April 04, 2022 - by Simone Ulmer
When University of Basel computer science professor Florina Ciorba talks about her work, her eyes light up and her voice resonates with enthusiasm. It is both the optimisation of computer codes as well as the collaboration with scientists from diverse disciplines that excites the passionate computer scientist. Ciorba, who was born and raised in Romania, has been especially fascinated by astrophysics and cosmology for about five years, which came about through a call for new PASC projects.
PASC — the Platform for Advanced Scientific Computing — has existed since 2013 and aims to make computer applications fit for future exascale-class systems through interdisciplinary cooperation between scientists, computer scientists, mathematicians and hardware manufacturers. This is exactly what Ciorba says she has always wanted: collaborating with other disciplines and helping scientists to improve their codes so they can get the most out of the supercomputers. How else are scientists going to learn how to use the state-of-the-art methods from the field of high-performance computing (HPC)? "This is where we are really needed, and it takes me and my team out of our computer science bubble," says the computer scientist.
Bypass approximation methods
The numerical simulations performed in astrophysics and computational fluid dynamics that reproduce the behaviour of a fluid or plasma are among the most computationally intensive calculations in HPC. The reason for this is the complex physics of the non-linear systems as well as the different size scales that need to be modelled. With the computational resources currently available, the computational scale, i.e. the resolution of the simulation and/or the dimension, must be reduced; or, the physics involved must be mapped using approximation methods, writes the interdisciplinary team led by Ciorba, Lucio Mayer, Professor of Astrophysics at the University of Zurich, and Rubén Cabezón, Senior Scientist at University of Basel in their PASC project proposal. However, how these limitations influence the results is not yet sufficiently understood.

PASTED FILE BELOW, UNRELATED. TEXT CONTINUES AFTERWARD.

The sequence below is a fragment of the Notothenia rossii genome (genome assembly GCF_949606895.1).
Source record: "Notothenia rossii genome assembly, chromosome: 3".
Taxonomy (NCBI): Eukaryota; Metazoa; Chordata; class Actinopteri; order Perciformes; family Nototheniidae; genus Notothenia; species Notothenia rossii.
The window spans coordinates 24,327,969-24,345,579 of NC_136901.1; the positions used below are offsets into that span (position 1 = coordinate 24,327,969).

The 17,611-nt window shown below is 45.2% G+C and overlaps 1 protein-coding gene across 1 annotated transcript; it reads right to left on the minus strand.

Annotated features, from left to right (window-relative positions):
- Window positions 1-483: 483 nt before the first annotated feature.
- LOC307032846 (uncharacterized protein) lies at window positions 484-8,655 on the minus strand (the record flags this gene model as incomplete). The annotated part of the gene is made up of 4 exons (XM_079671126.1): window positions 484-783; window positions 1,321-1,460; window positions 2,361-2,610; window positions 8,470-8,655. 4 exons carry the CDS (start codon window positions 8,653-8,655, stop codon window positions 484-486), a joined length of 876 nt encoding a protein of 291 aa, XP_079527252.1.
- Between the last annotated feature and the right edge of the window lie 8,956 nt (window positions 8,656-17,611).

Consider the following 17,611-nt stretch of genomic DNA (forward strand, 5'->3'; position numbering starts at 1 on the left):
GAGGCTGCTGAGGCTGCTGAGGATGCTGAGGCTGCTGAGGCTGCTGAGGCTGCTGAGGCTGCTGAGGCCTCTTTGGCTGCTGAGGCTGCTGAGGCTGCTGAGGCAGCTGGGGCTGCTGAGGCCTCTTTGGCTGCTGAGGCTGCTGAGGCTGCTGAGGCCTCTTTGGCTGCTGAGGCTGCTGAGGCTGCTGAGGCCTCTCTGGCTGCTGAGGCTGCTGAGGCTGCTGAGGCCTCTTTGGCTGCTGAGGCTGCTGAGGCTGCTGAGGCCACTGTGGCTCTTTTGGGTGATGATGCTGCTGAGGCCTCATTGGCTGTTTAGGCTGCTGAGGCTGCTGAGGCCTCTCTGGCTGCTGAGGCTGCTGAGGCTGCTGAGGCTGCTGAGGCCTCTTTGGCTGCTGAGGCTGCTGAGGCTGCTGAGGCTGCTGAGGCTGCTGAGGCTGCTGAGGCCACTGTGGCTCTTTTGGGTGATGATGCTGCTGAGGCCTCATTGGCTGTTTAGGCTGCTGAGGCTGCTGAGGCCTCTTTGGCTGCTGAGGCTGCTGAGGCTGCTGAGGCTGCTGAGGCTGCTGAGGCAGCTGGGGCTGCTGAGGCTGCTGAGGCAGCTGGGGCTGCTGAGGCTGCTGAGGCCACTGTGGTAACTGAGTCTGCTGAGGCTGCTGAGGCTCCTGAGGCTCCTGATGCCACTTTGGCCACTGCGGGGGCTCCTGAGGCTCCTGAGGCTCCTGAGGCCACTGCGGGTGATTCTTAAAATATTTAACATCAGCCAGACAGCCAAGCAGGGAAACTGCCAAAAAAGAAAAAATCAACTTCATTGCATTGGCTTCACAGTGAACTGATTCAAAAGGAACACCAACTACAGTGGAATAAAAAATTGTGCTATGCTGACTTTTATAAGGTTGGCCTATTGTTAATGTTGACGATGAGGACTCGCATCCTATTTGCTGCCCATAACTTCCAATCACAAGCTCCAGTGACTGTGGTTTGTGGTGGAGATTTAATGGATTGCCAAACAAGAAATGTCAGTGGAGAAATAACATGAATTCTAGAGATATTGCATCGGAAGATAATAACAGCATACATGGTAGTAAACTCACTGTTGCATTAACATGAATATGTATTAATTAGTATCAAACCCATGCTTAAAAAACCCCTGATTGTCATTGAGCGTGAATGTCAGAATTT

The researchers hope to eventually achieve realistic simulations with up to a trillion particles using optimised new codes and the future exascale computer architectures, which will be able to perform 1018 computational operations per second. In Ciorba, Mayer, and Cabezón's PASC project, the researchers use the Smoothed Particle Hydrodynamics (SPH) technique to solve the hydrodynamic equations. With this empirical method, there is no fixed grid point, so the coordinates move with the fluid being calculated. Although this simplifies the simulation of the system, it also makes the calculations less efficient: since the coordinates are not fixed, the system to be simulated is subject to constant changes, as a result of which it is difficult to parallelise the calculations on the computer architectures.
A mini-app for optimisation
To increase efficiency in their first SPH-EXA-PASC project (2017 to 2021), the team led by Ciorba, Mayer, and Cabezón developed a mini-app — a slimmed-down version of a real application. Ciorba originally assumed that she and her team would optimise codes, but at the first meeting came the surprise: for legacy and code-complexity reasons, the astrophysicists did not want their code to be optimised. "They wanted us to develop a mini-app from scratch based on the parent codes that would help optimise their codes. The parents of this mini-app are the simulation codes ChaNGa and SPHYNX," says Ciorba. ChaNGa is used by Lucio Mayer and the SPHYNX code is used by Rubén Cabezón.
The fact that things turned out differently than expected does not dampen Ciorba's enthusiasm for the project. "It is such a wonderful collaboration and rewarding for both sides," the computer scientist says. "What I personally appreciate is being able to ask questions and learn new things, like what stars are all about, or how the Ligo laser interferometer detects gravitational waves." Sometimes she feels like a little kid in a candy shop, she adds with a laugh.
The team is already working on a follow-up project, the funding for which has been secured through PASC until 2024. With the completed state-of-the art mini-app, which uses the latest parallel programming and software engineering techniques, it has been possible to accelerate the simulation codes on both CPUs and graphics processors (GPU) so that the calculations reach their goal more quickly. In the next step, the SPH-EXA mini-app will be transformed into a completely new production code by including additional physics so that it simulates real systems, such as the formation, growth and merging of supermassive black holes or the formation of planets, realistically and in high resolution.